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Pulling Racism Out From the Roots: 4 Young Black Women on Racist Hair Policies in South Africa's Schools

Four young black women share their own stories of racist hair policies in South Africa's schools.

To be a black or brown girl in a whitewashed school is to live in a state of double consciousness. On the one hand, your hair defies gravity; your very essence is counter to the imposition of a homogenous identity conceived by a systemically racist institution. On the other hand, you are young, perhaps told that your opinion is not as valid as that of your superiors and adults, and assimilation seems like the best option.


What has transpired over the past week at Pretoria High School for Girls has unravelled the twisted tales we may have been feeding ourselves since departing from model C schools as young black women. This may be an indication of the revolutionary tide sweeping up defiant black bodies that are younger, tuned into the frequency of decolonisation, their thumbs tapped into the interconnected cyber reality of inter-diasporic evolution.

We caught up with some young black women to gauge the tide of pulling racism out from the roots.

Qiniso Van Damme, 23

Courtesy of Qiniso van Damme.

“I have gone to former model C schools my entire life, seven to be exact. As a student at both Pretoria High School for Girls and Rustenburg Girls High School, I was told by the staff of both institutions, on multiple occasions, not only that my hair was inappropriate, but that I had to sit detention or receive some form of disciplinary action because of its appearance. The words, ‘your hair is too ethnic, you need to fix it or relax it’ were familiar phrases to me.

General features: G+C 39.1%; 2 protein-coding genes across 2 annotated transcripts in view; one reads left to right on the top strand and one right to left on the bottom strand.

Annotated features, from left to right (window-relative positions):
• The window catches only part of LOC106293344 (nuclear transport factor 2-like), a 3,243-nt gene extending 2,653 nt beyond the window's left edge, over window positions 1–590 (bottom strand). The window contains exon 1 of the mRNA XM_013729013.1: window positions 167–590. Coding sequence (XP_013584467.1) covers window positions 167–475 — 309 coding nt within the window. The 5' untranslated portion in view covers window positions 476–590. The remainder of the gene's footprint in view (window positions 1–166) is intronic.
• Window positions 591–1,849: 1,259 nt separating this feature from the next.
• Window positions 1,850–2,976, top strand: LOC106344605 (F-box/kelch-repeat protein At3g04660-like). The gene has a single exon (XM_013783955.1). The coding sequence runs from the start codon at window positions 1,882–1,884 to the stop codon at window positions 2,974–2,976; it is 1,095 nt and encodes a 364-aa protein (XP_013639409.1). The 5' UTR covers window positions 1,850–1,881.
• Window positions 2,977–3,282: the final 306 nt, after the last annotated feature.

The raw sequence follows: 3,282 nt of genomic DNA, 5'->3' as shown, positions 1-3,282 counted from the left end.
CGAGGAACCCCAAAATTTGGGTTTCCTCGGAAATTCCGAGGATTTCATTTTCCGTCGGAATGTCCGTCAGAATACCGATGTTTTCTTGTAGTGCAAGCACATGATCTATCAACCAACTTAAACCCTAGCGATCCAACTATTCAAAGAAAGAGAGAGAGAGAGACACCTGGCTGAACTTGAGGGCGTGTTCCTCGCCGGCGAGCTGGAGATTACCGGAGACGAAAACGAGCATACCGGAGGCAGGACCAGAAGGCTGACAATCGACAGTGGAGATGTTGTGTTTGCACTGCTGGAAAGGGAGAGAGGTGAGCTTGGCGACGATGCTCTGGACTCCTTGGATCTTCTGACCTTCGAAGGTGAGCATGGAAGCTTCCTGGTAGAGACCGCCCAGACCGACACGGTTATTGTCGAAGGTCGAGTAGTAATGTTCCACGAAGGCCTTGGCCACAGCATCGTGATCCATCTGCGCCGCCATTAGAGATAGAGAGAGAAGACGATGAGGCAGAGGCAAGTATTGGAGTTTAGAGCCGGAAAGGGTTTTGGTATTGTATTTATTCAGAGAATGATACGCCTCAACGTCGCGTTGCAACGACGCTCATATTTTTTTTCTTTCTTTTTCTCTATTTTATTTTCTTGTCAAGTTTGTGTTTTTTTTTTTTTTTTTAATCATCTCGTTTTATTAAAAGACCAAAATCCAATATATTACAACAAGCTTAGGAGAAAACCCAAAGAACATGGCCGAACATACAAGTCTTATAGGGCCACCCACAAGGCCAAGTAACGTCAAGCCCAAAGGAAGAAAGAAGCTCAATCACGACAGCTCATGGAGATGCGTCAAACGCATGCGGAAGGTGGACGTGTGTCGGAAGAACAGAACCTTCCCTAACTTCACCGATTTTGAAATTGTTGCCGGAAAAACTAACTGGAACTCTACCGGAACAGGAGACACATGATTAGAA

In grade 9 I was even driven to, for the first time in my life, relax my hair. I will never forget the expression on my sister's when she came home one day in 2008 to find her little sister kneeling in front of the mirror rubbing vaseline on her blistered, burnt scalp, obsessively brushing the few tufts of straight hair that had survived the relaxer. It was a look of absolute horror because she knew that I loved my natural hair to bits, as thick and curly and stubborn as it was. I did it because I was made to feel like who I was, in my natural state, was unruly, savage and ugly. I was made to hate myself and my people and how we looked by the staff at those seven schools and especially Rustenburg Girls High School and Pretoria Girls High, and they succeeded because there I sat in front of the mirror, almost bald, heavily blistered and deeply damaged. I have not relaxed my hair since that fateful day because somehow I have fought all the demons that those racist schools left me with.